Leveraging technology to achieve Universal Financial Access
FinTech has changed the financial services landscape around the globe and is giving new impetus to the adoption of financial tools and services.
Financial inclusion, a concept which focuses on the access of useful and affordable financial products and services to individuals and businesses that meet their needs, is an integral element to improve the overall quality of life. Access to financial services is the door to reduce poverty and ensure individual equality, allowing them to expand the business, secure their future by investing in education and health, managing risks and everything that leads to a better life. Overall, it is a necessary building block to achieve sustainable development in the world.
While there has been rapid progress towards financial inclusion, an estimated 2 billion adults worldwide don’t have a basic account. Most of them are poor, and a large proportion comes from Africa. Possible reasons hindering access to financial services are:
- Lack of affordable financial services
- Gender inequalities
- Lack of nearby financial services provider
- Lack of trust
- Traditional financial services
- Lack of financial literacy
- Lack of IDs and un-authenticated documents often hinders the opening of a bank account
- Lack of customized financial products to meet customer needs
Technology – the pathway to inclusion
Technological innovation has already shown amazing outcomes in improving access to financial services, over the years, notably by lowering costs and risks and extending services into hard-to-reach regions, where traditional financial institutions and services can’t reach. Financial technology, so-called FinTech has changed the financial services landscape around the globe and is giving new impetus to the adoption of financial tools and services.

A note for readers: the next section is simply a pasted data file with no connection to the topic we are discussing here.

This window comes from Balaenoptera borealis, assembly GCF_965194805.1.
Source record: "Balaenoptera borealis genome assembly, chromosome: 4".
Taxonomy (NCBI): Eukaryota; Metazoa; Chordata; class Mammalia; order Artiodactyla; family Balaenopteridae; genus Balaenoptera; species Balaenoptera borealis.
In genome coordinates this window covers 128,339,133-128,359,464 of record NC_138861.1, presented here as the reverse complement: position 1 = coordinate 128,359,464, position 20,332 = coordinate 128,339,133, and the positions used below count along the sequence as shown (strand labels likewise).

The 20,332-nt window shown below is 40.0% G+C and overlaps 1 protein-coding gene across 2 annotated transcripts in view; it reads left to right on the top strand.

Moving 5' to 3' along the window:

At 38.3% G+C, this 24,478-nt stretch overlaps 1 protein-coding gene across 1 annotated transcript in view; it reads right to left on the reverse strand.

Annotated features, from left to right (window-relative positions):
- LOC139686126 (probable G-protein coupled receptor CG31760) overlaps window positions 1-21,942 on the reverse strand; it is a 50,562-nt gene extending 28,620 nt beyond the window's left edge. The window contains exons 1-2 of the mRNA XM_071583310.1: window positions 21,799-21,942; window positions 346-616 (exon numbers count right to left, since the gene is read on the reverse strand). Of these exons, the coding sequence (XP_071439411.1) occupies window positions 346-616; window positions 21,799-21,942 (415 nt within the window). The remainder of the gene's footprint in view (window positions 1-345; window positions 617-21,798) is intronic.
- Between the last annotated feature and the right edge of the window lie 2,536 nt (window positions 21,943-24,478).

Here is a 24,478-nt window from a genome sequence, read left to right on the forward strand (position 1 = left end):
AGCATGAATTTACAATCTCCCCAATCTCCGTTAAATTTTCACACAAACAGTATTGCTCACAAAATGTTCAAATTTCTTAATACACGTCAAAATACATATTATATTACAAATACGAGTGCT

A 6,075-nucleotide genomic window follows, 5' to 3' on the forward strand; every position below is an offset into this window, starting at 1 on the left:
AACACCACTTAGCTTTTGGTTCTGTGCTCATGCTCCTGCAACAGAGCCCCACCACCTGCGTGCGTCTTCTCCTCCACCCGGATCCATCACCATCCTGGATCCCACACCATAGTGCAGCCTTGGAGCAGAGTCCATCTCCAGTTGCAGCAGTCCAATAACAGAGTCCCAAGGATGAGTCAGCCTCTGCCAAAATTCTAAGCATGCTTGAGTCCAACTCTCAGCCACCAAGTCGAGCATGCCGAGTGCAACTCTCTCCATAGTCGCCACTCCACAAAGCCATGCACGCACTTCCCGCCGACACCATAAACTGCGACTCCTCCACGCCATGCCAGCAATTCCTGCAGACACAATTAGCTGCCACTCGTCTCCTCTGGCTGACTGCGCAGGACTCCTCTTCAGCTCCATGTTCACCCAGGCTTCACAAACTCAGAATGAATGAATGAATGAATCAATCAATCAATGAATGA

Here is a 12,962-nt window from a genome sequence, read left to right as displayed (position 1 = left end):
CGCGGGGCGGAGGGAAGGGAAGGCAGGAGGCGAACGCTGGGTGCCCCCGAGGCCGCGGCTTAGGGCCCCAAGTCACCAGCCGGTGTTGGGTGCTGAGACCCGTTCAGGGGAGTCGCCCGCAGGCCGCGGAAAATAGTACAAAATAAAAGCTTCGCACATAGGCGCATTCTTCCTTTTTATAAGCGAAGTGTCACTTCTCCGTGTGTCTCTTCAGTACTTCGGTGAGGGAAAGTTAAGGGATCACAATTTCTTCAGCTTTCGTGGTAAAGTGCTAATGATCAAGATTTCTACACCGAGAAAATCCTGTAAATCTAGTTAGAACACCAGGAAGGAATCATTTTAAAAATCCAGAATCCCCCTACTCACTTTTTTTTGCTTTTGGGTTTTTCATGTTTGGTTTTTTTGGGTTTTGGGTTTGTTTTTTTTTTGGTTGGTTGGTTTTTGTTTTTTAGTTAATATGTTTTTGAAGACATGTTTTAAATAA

Here are the leading FinTech trends that are emerging as a game-changer in the financial services industry:
The widespread use of smartphones, the internet and social media generates a massive amount of electronic data, called Big Data. This real-time data can be leveraged for real-time monitoring and analysis of financial activities. The existing customer data can be used by the financial service providers to develop new tools and services, customized according to the client needs.
The use of advanced analytics and artificial intelligence (AI) are presently experiencing a peak in development. Financial institutions are adopting them to manage very large volumes of data and information coming from its customers. AI has changed the traditional financial services picture, ranging from banking and insurance to analysis and asset management.
- Many banks have introduced AI-powered banking applications such as chat bots with conversational skills for enhanced customer engagement and experience.
- For fraud detection and risk management
- For customer insurance
- Market research and analysis
The financial industry is trailblazing the way forward to seize the opportunities of decentralized, distributed and public digital ledger technology called Blockchain. Using distributed-ledger technology is assisting financial services providers to lower the worldwide cost of cross-border payments, securities trading and compliance. The increased concerns about security have made blockchain an important tool in the financial industry to build trust between consumers and business. The primary use of blockchain today is as a distributed ledger for cryptocurrencies, such as Bitcoin and Ethereum which will enable financial institutions to decrease reliance on cash.
(Image Credit: Twitter)